Alumni Spotlight: Tracy Thompson '83

Tracy Thompson ’83 was in the fourth grade when she knew what career she’d want to pursue as an adult. During a career day showcase at her elementary school, Thompson had the chance to hear Judge Anne Thompson (no relation) speak. At the time, Judge Thompson was the first woman and the first person of color to lead a prosecutor’s office in New Jersey. “I remember hearing her speak and every word she said made me say to myself, ‘Yes! That’s it!’ I knew then what I wanted to do,” she recalled. While Judge Anne Thompson’s visit to Thompson’s Trenton public school certainly made an enormous impression on her, Thompson’s earliest inspiration to help individuals came from her own experiences at home.

“I remember my mother was always helping people,” Thompson recalled, “and not only was she always looking for the people she could help, but she valued education.” Those values became tenets to Thompson. From the time she was a very young child, Thompson has always sought to remain a lifelong learner. “There is always something to learn,” she says, “and there is always someone to help!” Even before her encounter with Judge Anne Thompson in the fourth grade, Thompson knew that she wanted to combine her love of education and service. When recalling her earliest memories of interest in practicing law, she says: “My father had run-ins with the law, and I didn’t understand why some kids got to be with their fathers but I had to visit mine.” She remembers feeling as though the criminal justice system misunderstood her father, and that her father misunderstood the law, as well.

Thompson believed that if individuals and families could gain a better understanding of the law, they would be empowered to have more control. She knew that education was the most empowering resource one could have, and so she ensured that she would be committed to education. “My elementary and middle school teachers made me feel like I was special and that they were interested in my success,” she says. Those educators encouraged Thompson to apply to Princeton Day School.

“I was one of those students who was dropped into PDS during my sophomore year of high school,” she recalls. It was shortly after she started attending PDS that she experienced a great loss: the sudden death of her father. “I was 16 years old when he passed away, and his funeral was held on my birthday, which happens to be Christmas Eve.” The experience of starting at a new, competitive school and the trauma of losing her father were at the core of a challenging few years at PDS: “As one of only a handful of Black kids in my class, I felt like my teachers and my classmates seemed surprised by my success.” Thompson’s feelings about her value in the eyes of her educational community have been at the center of the extensive diversity, equity and inclusion initiatives PDS has pursued since last summer’s social reckoning on racism forced a thorough reassessment of how comprehensively the School champions and connects with everyone in the community. Thompson says that the steps PDS has taken to face these problems is of paramount importance. “There’s still a lot to do, but the fact that the work is being done at PDS makes me optimistic and hopeful.”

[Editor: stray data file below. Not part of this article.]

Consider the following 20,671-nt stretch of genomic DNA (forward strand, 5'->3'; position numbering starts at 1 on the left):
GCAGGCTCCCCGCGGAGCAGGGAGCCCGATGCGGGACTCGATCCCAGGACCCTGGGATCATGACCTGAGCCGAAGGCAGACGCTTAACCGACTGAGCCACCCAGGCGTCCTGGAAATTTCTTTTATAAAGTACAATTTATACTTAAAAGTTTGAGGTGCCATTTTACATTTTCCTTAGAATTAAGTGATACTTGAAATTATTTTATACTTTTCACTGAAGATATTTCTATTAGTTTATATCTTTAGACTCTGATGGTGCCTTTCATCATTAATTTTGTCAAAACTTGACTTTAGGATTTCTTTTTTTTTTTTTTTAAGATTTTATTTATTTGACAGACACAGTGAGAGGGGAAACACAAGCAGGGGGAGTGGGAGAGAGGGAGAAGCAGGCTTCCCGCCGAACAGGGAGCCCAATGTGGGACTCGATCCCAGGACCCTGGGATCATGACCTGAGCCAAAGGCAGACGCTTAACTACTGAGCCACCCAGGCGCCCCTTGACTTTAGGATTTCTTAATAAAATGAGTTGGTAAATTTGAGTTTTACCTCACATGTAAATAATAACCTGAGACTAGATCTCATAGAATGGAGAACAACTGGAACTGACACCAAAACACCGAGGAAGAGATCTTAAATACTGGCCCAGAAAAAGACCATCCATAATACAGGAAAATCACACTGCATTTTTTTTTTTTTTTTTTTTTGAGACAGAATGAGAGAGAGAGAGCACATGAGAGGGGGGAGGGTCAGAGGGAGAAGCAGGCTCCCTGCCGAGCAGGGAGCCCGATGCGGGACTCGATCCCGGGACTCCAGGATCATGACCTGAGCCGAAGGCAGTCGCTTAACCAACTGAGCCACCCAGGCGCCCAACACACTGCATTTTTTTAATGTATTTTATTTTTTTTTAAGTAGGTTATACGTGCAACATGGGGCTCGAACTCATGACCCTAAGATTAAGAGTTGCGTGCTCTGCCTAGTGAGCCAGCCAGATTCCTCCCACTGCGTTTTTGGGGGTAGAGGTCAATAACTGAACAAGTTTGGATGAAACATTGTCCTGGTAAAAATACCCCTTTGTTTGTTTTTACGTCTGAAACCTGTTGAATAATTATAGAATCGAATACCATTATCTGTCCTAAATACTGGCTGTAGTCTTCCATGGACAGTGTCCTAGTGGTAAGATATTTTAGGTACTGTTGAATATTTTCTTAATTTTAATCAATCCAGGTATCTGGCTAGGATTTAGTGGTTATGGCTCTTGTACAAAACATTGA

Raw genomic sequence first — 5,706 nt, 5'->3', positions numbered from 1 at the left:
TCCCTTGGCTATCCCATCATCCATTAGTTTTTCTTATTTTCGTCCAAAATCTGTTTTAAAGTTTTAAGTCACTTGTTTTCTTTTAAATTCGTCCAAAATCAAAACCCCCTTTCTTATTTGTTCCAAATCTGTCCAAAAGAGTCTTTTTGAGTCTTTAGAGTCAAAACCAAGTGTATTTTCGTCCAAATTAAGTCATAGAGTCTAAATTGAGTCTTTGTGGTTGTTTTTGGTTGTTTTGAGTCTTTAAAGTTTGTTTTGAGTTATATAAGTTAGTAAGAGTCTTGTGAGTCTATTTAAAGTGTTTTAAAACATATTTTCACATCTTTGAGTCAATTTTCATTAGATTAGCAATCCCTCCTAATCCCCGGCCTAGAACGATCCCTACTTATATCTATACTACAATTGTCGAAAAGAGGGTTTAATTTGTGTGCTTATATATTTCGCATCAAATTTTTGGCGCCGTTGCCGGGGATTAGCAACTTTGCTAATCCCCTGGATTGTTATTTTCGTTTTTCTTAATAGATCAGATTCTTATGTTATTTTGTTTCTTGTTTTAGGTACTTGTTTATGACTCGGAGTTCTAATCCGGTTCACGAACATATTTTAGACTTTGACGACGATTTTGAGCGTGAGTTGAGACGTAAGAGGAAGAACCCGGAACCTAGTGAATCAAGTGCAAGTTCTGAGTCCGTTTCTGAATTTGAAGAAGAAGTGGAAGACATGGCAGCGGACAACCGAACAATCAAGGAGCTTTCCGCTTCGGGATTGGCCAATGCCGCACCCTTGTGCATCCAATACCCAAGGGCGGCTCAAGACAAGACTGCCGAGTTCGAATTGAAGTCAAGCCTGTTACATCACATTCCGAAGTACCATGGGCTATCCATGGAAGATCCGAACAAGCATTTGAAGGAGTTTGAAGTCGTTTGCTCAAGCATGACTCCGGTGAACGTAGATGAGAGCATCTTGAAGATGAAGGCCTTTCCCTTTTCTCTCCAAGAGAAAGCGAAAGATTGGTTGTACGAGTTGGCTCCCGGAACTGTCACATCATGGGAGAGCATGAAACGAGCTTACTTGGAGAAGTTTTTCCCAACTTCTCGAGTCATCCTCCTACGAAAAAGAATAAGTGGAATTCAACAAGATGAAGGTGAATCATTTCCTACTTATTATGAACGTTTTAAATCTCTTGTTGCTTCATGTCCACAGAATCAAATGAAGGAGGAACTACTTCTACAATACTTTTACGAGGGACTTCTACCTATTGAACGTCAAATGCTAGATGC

Even though Thompson faced obstacles during her time at PDS, she did find the high academic expectations to be a welcomed challenge: “I was used to getting straight A’s before I came to PDS,” she says. “The programming was definitely rigorous.” 

Thompson’s experience could have easily made her turn inward, but these circumstances encouraged Thompson to find even more ways she could be of service to those around her. “During my time at PDS, I was a candy-striper at the hospital. Whenever a patient needed a nonmedical request fulfilled, whether it was a blanket, a book, or just someone to talk to – I was one of the people who would help them.”

Thompson’s connection with service learning at PDS continued while she attended the University of Pennsylvania while also tutoring at Holmesburg Prison to inmates who were learning how to read. She could also be seen regularly handing out blankets to people experiencing homelessness throughout Philadelphia. She even volunteered as a babysitter for the Ronald McDonald House: “That sense of giving back and knowing my family is proud of me is what has inspired me to continue doing so.”

After she received her bachelor’s degree from the University of Pennsylvania, Thompson went on to earn her law degree from Temple University. She would spend the next nine years in the Mercer County Prosecutor’s Office, where she would go on to become the head of the domestic violence unit. For the last 20 years, however, she has served at the New Jersey Attorney General’s Office, where she is now the Insurance Fraud Prosecutor for the State of New Jersey. “I feel like I am able to combine my passions for practicing law and educating students and the community in my current position,” she says.

Thompson’s lifelong mission of providing service and education to her community simultaneously have fueled her re-engagement with the PDS community. “It’s time to get back and get reconnected. I want to contribute to the work that PDS is doing to create an inclusive and equitable environment where everyone is encouraged to bring their full selves to the community,” she notes.

Contributing to her communities through service and her endless pursuit of education have defined Thompson’s life. From her youngest years of watching her mother provide food to the children in her neighborhood to the years she spent cultivating an ardor for public service, Thompson has carried and fulfilled the promise she made to herself as a fourth grader. In her own words, she says, “life is a journey, but someone may need help along the way. And something can always be learned along the way, too.”

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